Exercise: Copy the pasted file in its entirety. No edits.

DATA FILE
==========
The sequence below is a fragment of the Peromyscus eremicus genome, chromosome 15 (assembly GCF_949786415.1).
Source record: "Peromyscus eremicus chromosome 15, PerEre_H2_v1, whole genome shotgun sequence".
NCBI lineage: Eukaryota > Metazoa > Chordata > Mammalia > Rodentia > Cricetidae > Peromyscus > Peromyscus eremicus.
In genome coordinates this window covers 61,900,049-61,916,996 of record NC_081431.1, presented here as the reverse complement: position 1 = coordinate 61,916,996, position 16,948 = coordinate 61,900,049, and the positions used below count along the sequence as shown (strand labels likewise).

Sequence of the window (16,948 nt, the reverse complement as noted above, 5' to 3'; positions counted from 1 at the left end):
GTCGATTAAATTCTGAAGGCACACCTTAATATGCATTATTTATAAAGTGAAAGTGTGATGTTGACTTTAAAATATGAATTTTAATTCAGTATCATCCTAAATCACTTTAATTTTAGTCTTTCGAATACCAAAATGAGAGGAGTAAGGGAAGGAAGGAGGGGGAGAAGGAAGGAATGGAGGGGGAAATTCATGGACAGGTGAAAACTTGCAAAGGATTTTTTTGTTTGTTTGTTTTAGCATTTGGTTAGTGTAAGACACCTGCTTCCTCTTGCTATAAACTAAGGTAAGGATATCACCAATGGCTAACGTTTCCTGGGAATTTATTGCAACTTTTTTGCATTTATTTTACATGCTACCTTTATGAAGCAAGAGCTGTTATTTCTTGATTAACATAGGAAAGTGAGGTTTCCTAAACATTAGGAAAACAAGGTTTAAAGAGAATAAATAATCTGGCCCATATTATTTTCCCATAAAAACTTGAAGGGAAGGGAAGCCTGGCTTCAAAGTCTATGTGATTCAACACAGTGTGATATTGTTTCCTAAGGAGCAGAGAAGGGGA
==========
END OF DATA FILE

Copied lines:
The sequence below is a fragment of the Peromyscus eremicus genome, chromosome 15 (assembly GCF_949786415.1).
Source record: "Peromyscus eremicus chromosome 15, PerEre_H2_v1, whole genome shotgun sequence".
NCBI lineage: Eukaryota > Metazoa > Chordata > Mammalia > Rodentia > Cricetidae > Peromyscus > Peromyscus eremicus.
In genome coordinates this window covers 61,900,049-61,916,996 of record NC_081431.1, presented here as the reverse complement: position 1 = coordinate 61,916,996, position 16,948 = coordinate 61,900,049, and the positions used below count along the sequence as shown (strand labels likewise).

Sequence of the window (16,948 nt, the reverse complement as noted above, 5' to 3'; positions counted from 1 at the left end):
GTCGATTAAATTCTGAAGGCACACCTTAATATGCATTATTTATAAAGTGAAAGTGTGATGTTGACTTTAAAATATGAATTTTAATTCAGTATCATCCTAAATCACTTTAATTTTAGTCTTTCGAATACCAAAATGAGAGGAGTAAGGGAAGGAAGGAGGGGGAGAAGGAAGGAATGGAGGGGGAAATTCATGGACAGGTGAAAACTTGCAAAGGATTTTTTTGTTTGTTTGTTTTAGCATTTGGTTAGTGTAAGACACCTGCTTCCTCTTGCTATAAACTAAGGTAAGGATATCACCAATGGCTAACGTTTCCTGGGAATTTATTGCAACTTTTTTGCATTTATTTTACATGCTACCTTTATGAAGCAAGAGCTGTTATTTCTTGATTAACATAGGAAAGTGAGGTTTCCTAAACATTAGGAAAACAAGGTTTAAAGAGAATAAATAATCTGGCCCATATTATTTTCCCATAAAAACTTGAAGGGAAGGGAAGCCTGGCTTCAAAGTCTATGTGATTCAACACAGTGTGATATTGTTTCCTAAGGAGCAGAGAAGGGGA